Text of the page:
“Curse you!” She screamed in draconic, giving herself over to the anger, letting it flow through her and destroy her frustration, crush her self-doubt. The whelp below took to it’s wings, fluttering up around her, but she ignored it, focusing everything at the greater dragon flying so easily, so carelessly above.

She released the first spell without even thinking, and down the beast flew, wings pulling in, flapping itself to an attack position, head held forward, body curved down behind it, keeping it’s vitals protected behind four clawed feet. The essence of her spell flickered briefly against it’s scaled body, shimmering darkly before winking out of existence. She had caused it little damage, merely provoked the beast. She didn’t care.

Let them come! Let the Black Flight take me if they dare!

The tip of the dragon’s tail flashed towards her. She dived to one side, letting out a wordless cry, then calling her shield around her. She rolled once, twice, as the tail flashed towards her again, buffeting the shield, but missing her by inches. She crouched low as it drew back, reassessing her location. She took a breath, her mind shimmering with rage, and as it drove towards her again, she sent out another spell, this time not attacking physically, this time aiming for it’s mind.

She felt the creatures will falter for a moment, and used the split seconds of it’s confusion to call the shadow energy to herself as she had once so long ago taught herself to do. Her aura flashed a violent black-purple-fel green. The dragon was recovering, taking a deep breath to call forth it’s flame.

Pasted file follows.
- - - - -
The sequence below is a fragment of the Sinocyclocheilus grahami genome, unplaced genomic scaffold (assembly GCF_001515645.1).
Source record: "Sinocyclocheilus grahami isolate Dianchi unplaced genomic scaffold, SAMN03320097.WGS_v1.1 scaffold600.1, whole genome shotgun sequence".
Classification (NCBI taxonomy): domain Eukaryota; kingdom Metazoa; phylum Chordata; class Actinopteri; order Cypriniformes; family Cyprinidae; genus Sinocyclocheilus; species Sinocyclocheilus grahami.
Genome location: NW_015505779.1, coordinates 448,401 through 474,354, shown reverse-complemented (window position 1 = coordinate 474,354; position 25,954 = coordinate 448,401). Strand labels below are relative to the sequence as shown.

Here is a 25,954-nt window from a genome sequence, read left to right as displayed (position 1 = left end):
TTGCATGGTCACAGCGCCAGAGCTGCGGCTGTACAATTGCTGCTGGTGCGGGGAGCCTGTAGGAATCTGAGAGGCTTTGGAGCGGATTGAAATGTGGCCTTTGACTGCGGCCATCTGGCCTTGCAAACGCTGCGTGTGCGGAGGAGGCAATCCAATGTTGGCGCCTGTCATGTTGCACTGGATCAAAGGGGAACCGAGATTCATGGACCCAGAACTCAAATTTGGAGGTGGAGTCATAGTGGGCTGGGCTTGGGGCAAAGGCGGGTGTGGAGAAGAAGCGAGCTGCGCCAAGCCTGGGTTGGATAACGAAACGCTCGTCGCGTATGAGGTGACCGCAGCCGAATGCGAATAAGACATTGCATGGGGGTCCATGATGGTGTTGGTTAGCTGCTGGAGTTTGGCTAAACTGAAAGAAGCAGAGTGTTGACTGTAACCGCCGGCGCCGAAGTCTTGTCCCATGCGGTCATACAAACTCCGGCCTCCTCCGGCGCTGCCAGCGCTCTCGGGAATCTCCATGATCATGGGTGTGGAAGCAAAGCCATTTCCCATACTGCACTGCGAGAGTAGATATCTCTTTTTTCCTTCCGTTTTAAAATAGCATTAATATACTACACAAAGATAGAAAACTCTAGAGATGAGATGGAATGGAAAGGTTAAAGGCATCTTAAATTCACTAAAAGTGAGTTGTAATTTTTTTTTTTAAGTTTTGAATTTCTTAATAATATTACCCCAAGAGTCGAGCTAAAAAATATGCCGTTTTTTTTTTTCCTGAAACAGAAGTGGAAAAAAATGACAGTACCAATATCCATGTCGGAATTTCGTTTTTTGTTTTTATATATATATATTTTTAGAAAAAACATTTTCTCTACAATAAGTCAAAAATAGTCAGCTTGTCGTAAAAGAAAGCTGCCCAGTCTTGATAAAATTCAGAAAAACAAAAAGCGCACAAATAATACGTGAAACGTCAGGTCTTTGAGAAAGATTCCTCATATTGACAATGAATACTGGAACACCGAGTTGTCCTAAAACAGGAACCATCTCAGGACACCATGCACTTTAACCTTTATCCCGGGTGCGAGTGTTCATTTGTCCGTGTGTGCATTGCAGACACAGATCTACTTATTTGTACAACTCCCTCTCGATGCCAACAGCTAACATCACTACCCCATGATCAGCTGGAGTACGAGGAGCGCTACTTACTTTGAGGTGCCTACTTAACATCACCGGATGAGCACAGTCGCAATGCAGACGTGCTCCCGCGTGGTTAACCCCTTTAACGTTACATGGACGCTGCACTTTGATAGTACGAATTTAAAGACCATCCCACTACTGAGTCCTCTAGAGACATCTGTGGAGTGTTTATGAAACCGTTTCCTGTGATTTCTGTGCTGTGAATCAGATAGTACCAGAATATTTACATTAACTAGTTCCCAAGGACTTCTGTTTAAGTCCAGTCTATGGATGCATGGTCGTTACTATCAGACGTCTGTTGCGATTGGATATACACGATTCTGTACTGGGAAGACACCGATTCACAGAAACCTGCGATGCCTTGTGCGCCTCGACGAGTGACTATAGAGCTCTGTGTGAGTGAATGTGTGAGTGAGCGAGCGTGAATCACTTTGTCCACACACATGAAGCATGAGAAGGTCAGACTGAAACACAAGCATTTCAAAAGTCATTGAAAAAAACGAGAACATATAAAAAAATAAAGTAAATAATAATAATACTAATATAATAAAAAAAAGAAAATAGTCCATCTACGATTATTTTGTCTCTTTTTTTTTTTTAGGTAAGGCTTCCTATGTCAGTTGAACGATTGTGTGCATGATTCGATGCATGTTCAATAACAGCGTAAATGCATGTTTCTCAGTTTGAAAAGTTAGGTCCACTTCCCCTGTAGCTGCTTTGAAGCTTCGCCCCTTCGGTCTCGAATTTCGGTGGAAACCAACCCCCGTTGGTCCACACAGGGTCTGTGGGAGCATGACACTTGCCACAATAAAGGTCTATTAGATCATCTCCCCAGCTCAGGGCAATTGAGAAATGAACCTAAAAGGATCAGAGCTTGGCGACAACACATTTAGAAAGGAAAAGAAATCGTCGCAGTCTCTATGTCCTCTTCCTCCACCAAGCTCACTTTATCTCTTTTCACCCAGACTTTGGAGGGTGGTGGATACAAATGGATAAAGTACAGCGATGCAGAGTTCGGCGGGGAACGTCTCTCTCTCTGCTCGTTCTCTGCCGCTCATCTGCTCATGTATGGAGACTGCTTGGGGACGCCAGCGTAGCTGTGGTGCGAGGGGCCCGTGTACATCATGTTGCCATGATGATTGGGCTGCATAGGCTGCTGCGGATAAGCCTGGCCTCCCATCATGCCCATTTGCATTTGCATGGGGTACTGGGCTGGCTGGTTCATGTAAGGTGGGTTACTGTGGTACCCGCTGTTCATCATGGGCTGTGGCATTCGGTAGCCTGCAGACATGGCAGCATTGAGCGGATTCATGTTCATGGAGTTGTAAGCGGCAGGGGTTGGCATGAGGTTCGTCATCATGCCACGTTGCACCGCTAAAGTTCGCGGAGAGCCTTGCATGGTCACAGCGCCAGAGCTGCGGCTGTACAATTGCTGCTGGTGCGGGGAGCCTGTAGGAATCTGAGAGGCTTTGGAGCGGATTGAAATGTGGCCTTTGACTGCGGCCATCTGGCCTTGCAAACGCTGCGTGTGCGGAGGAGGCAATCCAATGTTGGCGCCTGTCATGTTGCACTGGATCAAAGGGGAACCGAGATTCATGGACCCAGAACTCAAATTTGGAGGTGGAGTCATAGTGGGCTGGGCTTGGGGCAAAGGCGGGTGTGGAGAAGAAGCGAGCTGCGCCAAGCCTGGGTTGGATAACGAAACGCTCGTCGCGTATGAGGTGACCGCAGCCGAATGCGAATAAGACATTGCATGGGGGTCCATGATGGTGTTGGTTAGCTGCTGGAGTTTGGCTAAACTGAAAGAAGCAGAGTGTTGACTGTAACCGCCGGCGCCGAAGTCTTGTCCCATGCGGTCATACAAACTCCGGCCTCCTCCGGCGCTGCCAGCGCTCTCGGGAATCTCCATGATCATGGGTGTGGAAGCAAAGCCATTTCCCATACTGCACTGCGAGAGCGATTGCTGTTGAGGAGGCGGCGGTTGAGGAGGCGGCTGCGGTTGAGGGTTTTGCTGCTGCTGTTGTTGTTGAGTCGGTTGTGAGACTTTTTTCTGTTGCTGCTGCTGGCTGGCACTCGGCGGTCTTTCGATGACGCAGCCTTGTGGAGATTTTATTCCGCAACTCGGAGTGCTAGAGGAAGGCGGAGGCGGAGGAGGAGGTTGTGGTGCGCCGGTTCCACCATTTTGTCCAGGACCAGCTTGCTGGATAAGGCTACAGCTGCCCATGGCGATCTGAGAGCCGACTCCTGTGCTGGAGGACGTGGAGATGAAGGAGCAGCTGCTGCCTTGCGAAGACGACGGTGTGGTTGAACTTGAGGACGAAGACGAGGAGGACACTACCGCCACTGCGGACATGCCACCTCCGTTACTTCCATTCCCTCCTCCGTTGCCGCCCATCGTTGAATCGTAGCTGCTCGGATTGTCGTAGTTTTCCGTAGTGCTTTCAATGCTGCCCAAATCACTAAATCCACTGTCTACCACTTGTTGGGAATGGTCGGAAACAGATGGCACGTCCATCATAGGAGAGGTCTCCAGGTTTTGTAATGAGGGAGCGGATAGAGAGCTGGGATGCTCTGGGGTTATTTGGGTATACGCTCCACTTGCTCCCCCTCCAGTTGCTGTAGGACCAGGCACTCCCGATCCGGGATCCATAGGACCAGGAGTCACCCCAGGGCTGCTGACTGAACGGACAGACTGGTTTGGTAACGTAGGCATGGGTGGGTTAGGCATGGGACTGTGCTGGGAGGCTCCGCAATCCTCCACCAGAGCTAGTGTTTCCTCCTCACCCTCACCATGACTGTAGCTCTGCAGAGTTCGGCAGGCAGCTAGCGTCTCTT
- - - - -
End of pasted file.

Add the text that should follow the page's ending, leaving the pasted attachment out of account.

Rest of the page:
Kaitlyn renewed the battered shield.

The fire rained down upon her, and she stood in it’s centre, feeling the heat brushing against her shield, but unscathed. From the centre of the raging furnace she called forth another spell, then another. A single blue line raced through the fire, from her hands, and stuck at the mind of the dragon. She could feel it’s confusion again, and the strength of the beast flowing into her. As the firestorm faltered, she noticed the whelp flying up, towards the beast. The dragon was thrashing wildly, trying to eject her from it’s thoughts, stunned, and it appeared the little whelp had decided that perhaps it might stand a chance after all.

“Opportunist!” She cried to the whelp, feeling suddenly heartened, though whether by the slight of the whelp or the fresh feeling of dragon-strength she could not tell. She renewed the attack, before the dragon could recover, and felt a sudden feeling of elation as it’s wings stopped beating and it fell from the sky like a stone.